- Mike Ehrmann/Getty
- Tiger Woods made his return to competitive golf on Thursday, shooting a three-under 69 at the Hero World Challenge.
- By the end of the round, his odds of winning the Masters had surged from 66-1 to 33-1.
Tiger Woods is off to a solid start in his latest return to competitive golf, and bettors across the US were quick to take notice.
The 14-time major champion spent almost all of this year recovering from back surgery, but he became the talk of the sports world when he circled his foundation’s tournament, the Hero World Challenge, as the stage for his comeback. Nearly every shot in Woods’ opening round was admired, scrutinized, and tweeted about, and by the time it was over, he had a three-under 69, just three strokes off the lead.
It would be an overreaction to make any definitive judgments after just one round, but when it comes to Woods, overreactions are par for the course. While he opened Thursday as a 66-1 choice to win the Masters, his odds improved to 33-1 after the round, a staggering rise for just 18 holes of golf. Those odds come from Bovada and Vegas Insider.
It’s a perfect encapsulation of the almost hysterical atmosphere that has been present during every one of Woods’ comebacks. Any golf fan knows that life on the PGA Tour can be a grind, especially for a 41-year-old who has undergone four back surgeries in half a decade. There’s no reason interpret one round in November as a sign of an impending return to Butler Cabin, yet fans want to believe it so badly that they ended up dramatically shifting his odds.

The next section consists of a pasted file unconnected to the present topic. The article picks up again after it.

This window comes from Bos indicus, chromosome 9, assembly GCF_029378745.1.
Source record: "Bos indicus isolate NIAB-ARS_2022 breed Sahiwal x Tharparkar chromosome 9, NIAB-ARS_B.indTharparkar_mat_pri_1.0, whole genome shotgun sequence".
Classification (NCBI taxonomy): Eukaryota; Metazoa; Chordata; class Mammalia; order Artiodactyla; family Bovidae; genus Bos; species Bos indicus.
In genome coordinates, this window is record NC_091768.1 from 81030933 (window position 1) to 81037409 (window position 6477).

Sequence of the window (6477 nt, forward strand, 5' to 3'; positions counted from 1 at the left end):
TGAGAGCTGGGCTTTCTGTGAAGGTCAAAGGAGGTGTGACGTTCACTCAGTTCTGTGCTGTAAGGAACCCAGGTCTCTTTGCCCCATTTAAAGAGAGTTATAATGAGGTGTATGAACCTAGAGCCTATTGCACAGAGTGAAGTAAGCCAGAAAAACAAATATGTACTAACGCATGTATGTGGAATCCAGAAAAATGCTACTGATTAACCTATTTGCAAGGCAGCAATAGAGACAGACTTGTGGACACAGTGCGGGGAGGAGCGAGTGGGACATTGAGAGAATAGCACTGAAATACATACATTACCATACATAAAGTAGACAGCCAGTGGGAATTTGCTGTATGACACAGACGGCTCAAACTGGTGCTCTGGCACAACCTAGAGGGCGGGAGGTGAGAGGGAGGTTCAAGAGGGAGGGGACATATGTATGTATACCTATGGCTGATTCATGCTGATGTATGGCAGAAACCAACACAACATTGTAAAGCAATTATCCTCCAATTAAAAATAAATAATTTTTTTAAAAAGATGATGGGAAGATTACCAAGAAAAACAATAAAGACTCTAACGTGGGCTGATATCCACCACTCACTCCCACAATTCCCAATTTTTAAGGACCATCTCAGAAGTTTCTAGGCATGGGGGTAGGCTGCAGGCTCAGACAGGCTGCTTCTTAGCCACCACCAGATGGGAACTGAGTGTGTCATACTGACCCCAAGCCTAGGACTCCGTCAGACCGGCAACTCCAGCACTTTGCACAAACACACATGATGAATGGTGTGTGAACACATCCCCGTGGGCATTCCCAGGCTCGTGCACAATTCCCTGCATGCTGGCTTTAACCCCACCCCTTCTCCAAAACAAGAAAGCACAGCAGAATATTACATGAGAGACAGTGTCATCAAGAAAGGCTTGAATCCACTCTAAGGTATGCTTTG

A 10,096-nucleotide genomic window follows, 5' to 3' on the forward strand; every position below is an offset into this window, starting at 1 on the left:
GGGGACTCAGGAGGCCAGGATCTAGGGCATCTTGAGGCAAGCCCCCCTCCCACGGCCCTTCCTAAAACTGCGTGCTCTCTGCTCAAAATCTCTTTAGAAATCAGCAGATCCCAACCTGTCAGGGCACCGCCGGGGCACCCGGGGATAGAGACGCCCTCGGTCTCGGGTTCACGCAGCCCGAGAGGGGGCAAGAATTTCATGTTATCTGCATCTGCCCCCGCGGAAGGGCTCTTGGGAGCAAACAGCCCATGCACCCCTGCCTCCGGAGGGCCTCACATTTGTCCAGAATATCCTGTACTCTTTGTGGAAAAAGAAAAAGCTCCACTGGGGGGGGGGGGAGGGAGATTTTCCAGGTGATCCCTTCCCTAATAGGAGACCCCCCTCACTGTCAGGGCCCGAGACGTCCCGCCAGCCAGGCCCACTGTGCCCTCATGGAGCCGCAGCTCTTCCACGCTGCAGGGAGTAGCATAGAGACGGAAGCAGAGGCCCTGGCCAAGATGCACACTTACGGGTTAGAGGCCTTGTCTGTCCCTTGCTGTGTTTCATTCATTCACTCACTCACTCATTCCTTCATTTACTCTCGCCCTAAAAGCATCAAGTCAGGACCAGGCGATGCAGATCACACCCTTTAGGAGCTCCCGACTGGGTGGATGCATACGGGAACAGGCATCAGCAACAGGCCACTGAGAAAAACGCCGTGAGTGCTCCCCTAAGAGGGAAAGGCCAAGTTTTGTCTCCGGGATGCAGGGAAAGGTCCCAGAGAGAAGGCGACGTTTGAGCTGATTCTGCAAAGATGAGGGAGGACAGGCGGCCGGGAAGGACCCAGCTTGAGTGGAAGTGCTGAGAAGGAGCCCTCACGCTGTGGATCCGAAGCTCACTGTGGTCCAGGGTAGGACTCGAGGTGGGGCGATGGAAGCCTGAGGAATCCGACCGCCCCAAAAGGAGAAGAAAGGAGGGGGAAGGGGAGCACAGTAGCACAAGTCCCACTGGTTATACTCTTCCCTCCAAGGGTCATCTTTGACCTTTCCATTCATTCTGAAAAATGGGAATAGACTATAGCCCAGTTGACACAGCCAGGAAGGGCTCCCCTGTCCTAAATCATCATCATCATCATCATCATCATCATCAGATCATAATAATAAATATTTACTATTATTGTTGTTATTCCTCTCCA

It’s hard to say whether Woods’ chances of winning the Masters are really as good as some of the others listed at 33-1, like Henrik Stenson, Adam Scott, and Phil Mickelson – he still needs more reps to fully shake off the competitive rust. But with four green jackets and nine other top-10 finishes in 20 appearances at Augusta National, there’s no doubting his comfort with the course.
None of this is to say that there weren’t numerous positive signs from Woods’ round at the World Challenge. He sank multiple clutch putts and swung his driver with power and ease, circling five birdies on the day. His short game, while not perfect, looked much better than it has at other times in the past few years. He also seemed relaxed, backing up Brad Faxon’s positive assessment from last week.
The Hero World Challenge is set to conclude this Sunday. Woods is guaranteed to make a big jump in the world ranking, as even the worst finisher in the 18-man field will receive ranking points.